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Patents Desktops (Apple) Google Iphone Apple

Motorola Seeks Ban On Macs, iPads, and iPhones 446

Posted by Soulskill
from the another-day-another-patent-battle dept.
bonch writes "Google-owned Motorola is asking the International Trade Commission to ban every Apple device that uses iMessage, based on a patent issued in 2006 for 'a system for providing continuity between messaging clients.' Motorola also claims that banning Macs and iPhones won't have an impact on U.S. consumers. They say, 'With so many participants in the highly competitive Wireless communication, portable music, and computer market, it is unlikely that consumers would experience much of an impact if the requested exclusion orders were obtained.' The ITC has yet to make a decision."
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Motorola Seeks Ban On Macs, iPads, and iPhones

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  • Google, Apple (Score:5, Insightful)

    by TheSpoom (715771) <slashdotNO@SPAMuberm00.net> on Wednesday September 19, 2012 @04:00PM (#41391581) Homepage Journal

    Stop this bullshit and direct your lawyers to lobby to change the laws on software patents instead. Don't you think your money would be better spent on innovation?

    • Re:Google, Apple (Score:4, Insightful)

      by rainwater (530678) on Wednesday September 19, 2012 @04:04PM (#41391627)
      Companies like Apple feel like the only way to maintain is to stifle the competition not to keep innovating.
      • Like who again? (Score:3, Insightful)

        by SuperKendall (25149)

        Companies like Apple feel like the only way to maintain is to stifle the competition not to keep innovating.

        And yet now we find it is Google doing so, not Apple.

        Both are equally guilty of bullshit.

        • Re:Like who again? (Score:5, Insightful)

          by Anonymous Coward on Wednesday September 19, 2012 @04:11PM (#41391719)

          I believe the consensus is that Google acquired Motorola largely for its patents so it could counter-sue Apple and anybody else who has been aggressively suing Android products as a more or less defensive measure. If Google won't show that it'll fight back, Apple and anybody else who wants to will sue Android, or Android manufacturers, into oblivion.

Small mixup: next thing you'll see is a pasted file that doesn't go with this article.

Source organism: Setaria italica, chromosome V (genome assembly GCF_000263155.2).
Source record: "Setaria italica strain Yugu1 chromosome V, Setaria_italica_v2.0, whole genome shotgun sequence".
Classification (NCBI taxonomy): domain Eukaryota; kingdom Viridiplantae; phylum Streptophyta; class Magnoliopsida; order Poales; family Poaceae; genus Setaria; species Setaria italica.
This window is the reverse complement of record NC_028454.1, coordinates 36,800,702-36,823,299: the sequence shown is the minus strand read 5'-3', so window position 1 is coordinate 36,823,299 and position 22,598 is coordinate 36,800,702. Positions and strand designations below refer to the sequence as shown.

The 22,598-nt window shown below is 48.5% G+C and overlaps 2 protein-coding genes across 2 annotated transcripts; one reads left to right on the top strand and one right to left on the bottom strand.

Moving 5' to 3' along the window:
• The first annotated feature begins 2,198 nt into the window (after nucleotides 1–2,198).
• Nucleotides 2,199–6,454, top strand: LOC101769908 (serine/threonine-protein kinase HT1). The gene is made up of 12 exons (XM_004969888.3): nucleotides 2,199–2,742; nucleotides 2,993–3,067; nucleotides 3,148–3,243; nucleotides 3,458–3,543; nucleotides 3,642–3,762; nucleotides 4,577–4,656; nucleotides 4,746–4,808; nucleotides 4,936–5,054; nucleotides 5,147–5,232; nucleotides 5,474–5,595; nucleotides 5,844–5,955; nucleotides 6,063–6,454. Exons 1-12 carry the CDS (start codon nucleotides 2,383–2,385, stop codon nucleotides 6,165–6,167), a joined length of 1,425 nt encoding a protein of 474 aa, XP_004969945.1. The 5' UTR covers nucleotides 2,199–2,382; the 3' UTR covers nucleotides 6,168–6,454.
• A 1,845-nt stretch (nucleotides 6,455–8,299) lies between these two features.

• Re: (Score:3, Insightful)

            by BasilBrush (643681)

            Spot the confirmation bias" When Apple sues on patent ground it's attack. When Google sues on patent grounds it's defense.

            Sounds like any war, when acts of aggression and defense are interchangeable, depending on which side the opinion holder has taken.

            • Re:Like who again? (Score:5, Insightful)

              by mk1004 (2488060) on Wednesday September 19, 2012 @06:10PM (#41393299)
              Generally, the one who fires the first shot is the attacker and the one who fires second is the defender. Opinion holder-neutral definition.
        • Re:Like who again? (Score:5, Insightful)

          by Nethemas the Great (909900) on Wednesday September 19, 2012 @04:12PM (#41391733)
          What would your response be to the bully on the playground? Bend over?
        • Re:Like who again? (Score:5, Insightful)

          by Anonymous Coward on Wednesday September 19, 2012 @04:13PM (#41391749)

          Unless Google fights back, Apple will topple them. Pacifism is neat in theory, but it won't get you far in the business world. Google is guilty of nothing but self defense. If Apple stops trying to get Motorola phones banned and Google continues, THEN you can say they are guilty.

        • Re:Like who again? (Score:5, Insightful)

          by recoiledsnake (879048) on Wednesday September 19, 2012 @04:19PM (#41391853)

          I am tired of this constant meme although I am not a big fan of Google.

          What Google is doing is perfectly right from a moral, legal and commercial perspective. Apple started suing Android makers first(though Motorola beat them to the punch by a few weeks with a lawsuit and request for a declaration that it didn't infringe certain Apple patents after talks broke down). If Apple gets an injunction against Motorola for their silly patents over multitouch etc., Motorola will have to either stop selling handsets or pay $30 per phone which will kill their phones. Why should they not retaliate so that they have a chance of a negotiated settlement if that happens?

          Also, big companies like Apple must be taught a lesson that if you start litigating, you should expect no mercy from the companies you're suing exploiting the exact same legal loopholes. If that's not done, other companies(except NPEs) will not think twice before suing competitors. Why should Google unilaterally disarm again? Just because they're your favorite company is for once on the receiving end of the same shit it is flinging all over everyone else? Motorola is not suing Samsung, HTC etc. here, but Apple is. Go figure out why